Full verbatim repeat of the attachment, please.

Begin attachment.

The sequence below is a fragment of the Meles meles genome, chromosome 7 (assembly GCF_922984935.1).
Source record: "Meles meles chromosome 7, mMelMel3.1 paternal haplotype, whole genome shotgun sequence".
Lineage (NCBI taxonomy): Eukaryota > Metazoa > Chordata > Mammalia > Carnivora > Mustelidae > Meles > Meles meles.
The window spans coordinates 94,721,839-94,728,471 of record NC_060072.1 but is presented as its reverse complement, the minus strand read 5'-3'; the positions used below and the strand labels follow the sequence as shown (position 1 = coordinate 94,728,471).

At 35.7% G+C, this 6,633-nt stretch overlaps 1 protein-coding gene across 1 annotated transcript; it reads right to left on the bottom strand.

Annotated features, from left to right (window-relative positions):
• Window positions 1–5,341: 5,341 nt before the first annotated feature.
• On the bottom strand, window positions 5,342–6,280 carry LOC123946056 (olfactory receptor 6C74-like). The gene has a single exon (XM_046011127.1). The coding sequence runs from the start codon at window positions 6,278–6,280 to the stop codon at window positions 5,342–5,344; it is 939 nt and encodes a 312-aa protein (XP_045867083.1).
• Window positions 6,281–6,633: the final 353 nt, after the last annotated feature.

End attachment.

The sequence below is a fragment of the Meles meles genome, chromosome 7 (assembly GCF_922984935.1).
Source record: "Meles meles chromosome 7, mMelMel3.1 paternal haplotype, whole genome shotgun sequence".
Lineage (NCBI taxonomy): Eukaryota > Metazoa > Chordata > Mammalia > Carnivora > Mustelidae > Meles > Meles meles.
The window spans coordinates 94,721,839-94,728,471 of record NC_060072.1 but is presented as its reverse complement, the minus strand read 5'-3'; the positions used below and the strand labels follow the sequence as shown (position 1 = coordinate 94,728,471).

At 35.7% G+C, this 6,633-nt stretch overlaps 1 protein-coding gene across 1 annotated transcript; it reads right to left on the bottom strand.

Annotated features, from left to right (window-relative positions):
• Window positions 1–5,341: 5,341 nt before the first annotated feature.
• On the bottom strand, window positions 5,342–6,280 carry LOC123946056 (olfactory receptor 6C74-like). The gene has a single exon (XM_046011127.1). The coding sequence runs from the start codon at window positions 6,278–6,280 to the stop codon at window positions 5,342–5,344; it is 939 nt and encodes a 312-aa protein (XP_045867083.1).
• Window positions 6,281–6,633: the final 353 nt, after the last annotated feature.